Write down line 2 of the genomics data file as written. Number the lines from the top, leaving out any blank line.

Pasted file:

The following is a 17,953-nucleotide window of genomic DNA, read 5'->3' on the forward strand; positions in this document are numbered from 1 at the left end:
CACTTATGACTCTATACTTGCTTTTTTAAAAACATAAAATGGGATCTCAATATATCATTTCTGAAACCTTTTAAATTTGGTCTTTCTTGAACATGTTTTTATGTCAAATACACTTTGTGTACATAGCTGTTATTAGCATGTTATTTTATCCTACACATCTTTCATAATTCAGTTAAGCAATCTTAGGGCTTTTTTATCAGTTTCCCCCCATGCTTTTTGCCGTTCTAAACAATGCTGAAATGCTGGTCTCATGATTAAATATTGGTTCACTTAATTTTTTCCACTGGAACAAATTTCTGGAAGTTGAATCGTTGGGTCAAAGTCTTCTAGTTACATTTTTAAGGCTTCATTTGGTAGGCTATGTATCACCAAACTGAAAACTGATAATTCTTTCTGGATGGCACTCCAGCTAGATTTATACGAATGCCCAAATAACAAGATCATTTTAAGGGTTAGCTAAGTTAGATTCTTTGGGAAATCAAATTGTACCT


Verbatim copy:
CACTTATGACTCTATACTTGCTTTTTTAAAAACATAAAATGGGATCTCAATATATCATTTCTGAAACCTTTTAAATTTGGTCTTTCTTGAACATGTTTTTATGTCAAATACACTTTGTGTACATAGCTGTTATTAGCATGTTATTTTATCCTACACATCTTTCATAATTCAGTTAAGCAATCTTAGGGCTTTTTTATCAGTTTCCCCCCATGCTTTTTGCCGTTCTAAACAATGCTGAAATGCTGGTCTCATGATTAAATATTGGTTCACTTAATTTTTTCCACTGGAACAAATTTCTGGAAGTTGAATCGTTGGGTCAAAGTCTTCTAGTTACATTTTTAAGGCTTCATTTGGTAGGCTATGTATCACCAAACTGAAAACTGATAATTCTTTCTGGATGGCACTCCAGCTAGATTTATACGAATGCCCAAATAACAAGATCATTTTAAGGGTTAGCTAAGTTAGATTCTTTGGGAAATCAAATTGTACCT